What China’s Belt and Road Initiative is, and why India gave it a miss again

NAYANIMA BASU
New Delhi: India has, for the second time, chosen to keep itself away from China’s mega Belt and Road Initiative summit which began in Beijing Friday, despite speculation that it may not be averse to a second Wuhan-type summit between Prime Minister Narendra Modi and Chinese President Xi Jinping if the Bharatiya Janata Party (BJP) returns to power.
 
Pakistani Prime Minister Imran Khan, Russian President Vladimir Putin, Italian Prime Minister Giuseppe Conti, British chancellor Philip Hammond as well as heads of state and government of the 10 ASEAN nations are among 40 countries attending the Beijing summit.
 
Italy is the first Western nation to come on board the China-backed project which aims to connect nations and continents, promoting trade and investment. The entire cost of the project is expected to stand at around $500 billion, according to a 2017 estimate by Credit Suisse.

With India’s absence at the BRI summit giving rise to speculation again, ThePrint takes a look at what the Belt and Road Initiative is, and the issues that surround it.
What is BRI?
 
The BRI consists primarily of the Silk Road Economic Belt, linking China to Central and South Asia and onward to Europe, and the New Maritime Silk Road, linking China to the nations of South East Asia, the Gulf Countries, North Africa, and on to Europe, said a World Bank report.
 
Ever since it was formally announced in May 2017, China has signed over 170 agreements with 125 countries clinching infrastructure deals worth around $90 billion. These account for over 30 per cent of global GDP, 62 per cent of population, and 75 per cent of known energy reserves.
 
As many as six economic corridors are proposed to be built under the BRI framework, according to the World Bank.
 
It also called the BRI’s ambitions enormous. The projects include mega highways, road and rail connectivity projects spanning across countries and continents.
Issues around BRI
 
Critics warn that easy Chinese loans may lead towards a debt trap that countries with weak institutions may find difficult to make a way out of. This could lead to ballooning trade deficits for these countries because their markets will be flooded with Chinese goods.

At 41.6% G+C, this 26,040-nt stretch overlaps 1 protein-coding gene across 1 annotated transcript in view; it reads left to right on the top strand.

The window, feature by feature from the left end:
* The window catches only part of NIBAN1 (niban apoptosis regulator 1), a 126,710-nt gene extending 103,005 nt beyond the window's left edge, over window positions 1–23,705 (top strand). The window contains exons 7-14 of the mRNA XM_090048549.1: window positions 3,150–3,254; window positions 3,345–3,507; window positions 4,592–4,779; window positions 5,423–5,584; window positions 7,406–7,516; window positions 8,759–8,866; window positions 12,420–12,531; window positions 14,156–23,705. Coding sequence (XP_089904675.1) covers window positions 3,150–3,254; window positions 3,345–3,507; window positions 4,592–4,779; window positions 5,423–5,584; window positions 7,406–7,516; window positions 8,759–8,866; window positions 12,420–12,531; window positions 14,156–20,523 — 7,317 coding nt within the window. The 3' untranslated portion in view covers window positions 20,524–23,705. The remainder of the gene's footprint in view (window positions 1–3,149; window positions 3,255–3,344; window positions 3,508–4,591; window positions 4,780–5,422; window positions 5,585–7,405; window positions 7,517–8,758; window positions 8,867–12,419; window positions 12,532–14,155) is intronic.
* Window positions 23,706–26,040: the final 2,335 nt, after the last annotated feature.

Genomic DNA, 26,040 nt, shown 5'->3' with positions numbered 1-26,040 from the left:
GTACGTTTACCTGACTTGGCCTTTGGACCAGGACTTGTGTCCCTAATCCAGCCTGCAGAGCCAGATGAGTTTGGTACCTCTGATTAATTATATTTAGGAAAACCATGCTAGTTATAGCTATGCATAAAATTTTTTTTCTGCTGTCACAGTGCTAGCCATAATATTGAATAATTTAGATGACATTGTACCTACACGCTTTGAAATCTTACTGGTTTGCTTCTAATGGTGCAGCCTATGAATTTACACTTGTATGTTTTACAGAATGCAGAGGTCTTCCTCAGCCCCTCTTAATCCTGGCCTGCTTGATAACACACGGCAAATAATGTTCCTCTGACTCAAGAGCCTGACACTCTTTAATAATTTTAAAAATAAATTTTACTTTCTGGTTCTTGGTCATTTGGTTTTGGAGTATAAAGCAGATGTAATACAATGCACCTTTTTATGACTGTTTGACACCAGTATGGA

On Friday, Simon Rabinovitch, the Asia economics editor at The Economist, succinctly summed up the pros and cons of BRI in seven tweets.
 
He pointed out that China’s proposed expenditure of $1 trillion (double that of earlier Credit Suisse estimates) is the same as the amount of US Treasury bonds it holds, but that the greater danger is not that it “traps” others but “itself”, as it embarks upon its “sprawling” strategy.
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Rabinovitch also cited a Peking University study which “ranked Pakistan 93rd out of 94 recipient countries in terms of overall risks”, despite which the Muslim-majority country gets more loans than any other.
 
Interestingly, several countries are now looking to move away from BRI two years after its launch — for one reason or another.
 
Turkey chose to stay away from Beijing this time citing China’s treatment of Uighurs, an ethnic Muslim minority group in Xinjiang.
 
Bhutan, Sri Lanka, Fiji, Poland, Spain and Argentina have also chosen to not attend over debt trap concerns.
The US factor
 
According to a recent article by Brussels-based think-tank Bruegel, the BRI is facing a backlash primarily because of the US push to create an alternate Indo-Pacific strategy through the Quadrilateral Security Dialogue (QUAD).
 
“The fact that the BRI is backfiring is not only demonstrated in its worsening image globally, but also by the announcement of alternative proposals both by the US, through the Indo-Pacific Strategy with Australia, India and Japan, and the European Union, in the form of its EU-Asia Connectivity Plan. The US confronts mainly the geopolitical aspects of the BRI, as it focuses on the political and military coordination among states in the Indo-Pacific region through the QUAD,” it stated.
 
A US State Department told Reuters that US has concerns over China’s “opaque financing practices, poor governance and disregard for internationally accepted norms and standards”.
 
China is imposing a kind of “economic imperialism” on the world, the US official said earlier this month.
 
However, in his speech at the BRI summit inauguration in Beijing Friday, Chinese President Xi Jinping said, “China will continue to work with all parties to build connectivity network underpinned by economic corridors … We will further lower tariffs and eliminate non-tariff barriers, open the door of the Chinese market wider to welcome high quality products from all over the world.”
Why India stayed away?
 
After boycotting the May 2017 inaugural summit, which was attended by 130 countries, India has given the second summit a miss too. So far, the Modi government has remained away from the BRI citing several concerns.
 
India’s major concern is related to the China-Pakistan Economic Corridor (CPEC) that runs through some portions of Pakistan-occupied Kashmir (PoK) in the Gilgit-Baltistan region. India believes the undivided state of Jammu & Kashmir belongs to it, that Pakistan is in illegal occupation and, therefore, the BRI challenges “Indian sovereignty” over the region.
 
During the 2017 G-20 summit, Prime Minister Narendra Modi had said that India and China needed to be “sensitive” to each other’s strategic interests.
 
In its assertions, the Modi government has also made it clear that such mega projects need to follow governance norms, transparency and rule of law.
 
But with PM Modi travelling to Wuhan last April for a summit meeting with Jinping, it appears that both sides have reached some kind of agreement over New Delhi’s absence at the BRI events.

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